Cancer patient joins calls for Govt to fund administration of privately-purchased medication

Andrew Speir
Andrew Speir says people should not be forced to crowd fund to pay to have their cancer drugs administered. Photo credit: Andrew Speir

A man paying $2000 a week to get a bowel cancer drug injected has joined calls for the Government to fund the administration of privately-purchased cancer drugs.

National Party deputy leader Dr Shane Reti is trying to rush a bill through Parliament to make that happen.

However Deputy Prime Minister Grant Robertson has said it will add to existing health inequalities.

Robertson said the Government is focusing on making more publicly funded cancer treatments available, rather than supporting those who are funding the drugs privately.

Auckland man Andrew Speir is battling bowel cancer, and he has spent $15,000 obtaining a drug he has to pay to get administered.

He told First Up that his oncologist recommended that he take Folfox which is a publicly administered drug.

"But if I wanted to get the most out of my chemo there was a option for me to start Avastin which works beautifully with chemotherapy because it's actually chemotherapy that tries to stop the cancer from spreading but the Avastin cuts off the blood vessels the cancer creates, so it cuts off the food supply, so they work hand in hand really well."

Speir said his parents immediately offered to pay for it but he did not want that as they are both retired and would have been using their savings.

"So a very good friend of mine Janine started up a Give-a-little page and we managed to raised $44,000 for me and that covered the drug and the private treatment for about a year."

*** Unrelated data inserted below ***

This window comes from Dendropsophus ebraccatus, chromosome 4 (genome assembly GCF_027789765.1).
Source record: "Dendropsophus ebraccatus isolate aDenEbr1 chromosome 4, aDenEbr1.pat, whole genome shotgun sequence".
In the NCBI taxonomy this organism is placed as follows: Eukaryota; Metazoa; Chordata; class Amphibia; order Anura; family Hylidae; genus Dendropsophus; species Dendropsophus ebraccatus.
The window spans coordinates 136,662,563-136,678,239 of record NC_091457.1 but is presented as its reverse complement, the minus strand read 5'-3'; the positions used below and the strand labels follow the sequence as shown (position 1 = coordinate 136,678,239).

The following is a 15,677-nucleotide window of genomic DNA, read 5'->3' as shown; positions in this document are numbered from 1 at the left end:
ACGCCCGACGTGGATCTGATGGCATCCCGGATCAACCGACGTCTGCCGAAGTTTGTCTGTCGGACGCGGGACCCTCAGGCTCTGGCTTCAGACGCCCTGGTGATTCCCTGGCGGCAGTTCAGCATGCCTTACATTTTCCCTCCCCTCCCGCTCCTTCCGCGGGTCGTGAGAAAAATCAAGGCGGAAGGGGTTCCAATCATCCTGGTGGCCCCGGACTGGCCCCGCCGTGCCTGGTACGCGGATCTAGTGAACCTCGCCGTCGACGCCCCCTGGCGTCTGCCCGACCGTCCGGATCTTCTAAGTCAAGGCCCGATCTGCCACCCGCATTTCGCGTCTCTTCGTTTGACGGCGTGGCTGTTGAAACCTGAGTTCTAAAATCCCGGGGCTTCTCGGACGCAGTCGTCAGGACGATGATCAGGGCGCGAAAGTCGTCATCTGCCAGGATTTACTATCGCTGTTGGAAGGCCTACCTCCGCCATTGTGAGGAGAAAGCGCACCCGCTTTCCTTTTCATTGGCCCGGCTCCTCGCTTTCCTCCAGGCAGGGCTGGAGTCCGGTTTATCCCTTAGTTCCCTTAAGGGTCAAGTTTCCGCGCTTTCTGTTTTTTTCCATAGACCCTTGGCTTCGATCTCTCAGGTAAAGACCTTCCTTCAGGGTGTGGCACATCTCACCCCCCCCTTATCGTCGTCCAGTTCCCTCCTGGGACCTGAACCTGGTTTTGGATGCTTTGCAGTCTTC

Speir said he was told that publicly funded Avastin was not available because it would help so many people that it would take up too much public funding.

He said he understands that there are demands on Pharmac to fund drugs for a range of illnesses but the drug funding agency does not get enough money from the Government.

"What I'm hoping with Shane Reti's bill is that it's a step in the right direction to stop people having to give up this drug because they've run out of money because of the cost of private hospitals."

Speir said he rejects the idea that if the bill passes it will just lead to "rich people taking up seats".

"Like man, I'm 36 years old, I earn $400 a fortnight and I live with my parents. How wealthy am I?"

Speir said those with money will continue to pay for their drugs through the private system.

"Cause the thing is if you're a wealthy person and you're getting all of your cancer drugs privately, there's a reason for that, it's cause you don't want to wait in line and you have the money to afford it and you're most likely have health insurance to help you."

Speir said people should not be forced to crowd fund to pay for having their cancer drugs administered.

Speir's traumatic diagnosis

Speir was living in London when he was first diagnosed with cancer. Speir was twice told he had diverticulitis and given antibiotics - but after a hospital visit because he was in severe pain he found things did not improve.

"Over the course of the next two weeks I lost about 10kgs, started turning yellow and I wasn't really walking around work, I wasn't able to do much because I was in quite a physical job roasting coffee, so I couldn't really do anything except push buttons on the roaster."

Speir said when his boss returned from a week's holiday he asked him why he was looking so unwell and sent him back to hospital.

"The next day I ended up having emergency life saving surgery because I almost died because basically I hadn't eaten in a week and I hadn't really been going to the toilet at all and the tumour had grown so big.

"So they put me into this emergency surgery and six hours later I woke up with like a 30cm scar down my abdomen and a poop bag for a stoma."

Speir said he spent four-and-a-half weeks in hospital recovering.

A week after he got out of hospital Speir received a call telling him that he had stage four cancer and that it was not curable.

"The decision to come back to New Zealand was not made lightly but I figured it was probably much easier to fight this in a place where I'm around family and I have people that can really help me out and look after me."

Speir said if he had stayed in London he probably would have been able to get the treatment he needed but would have been without his family.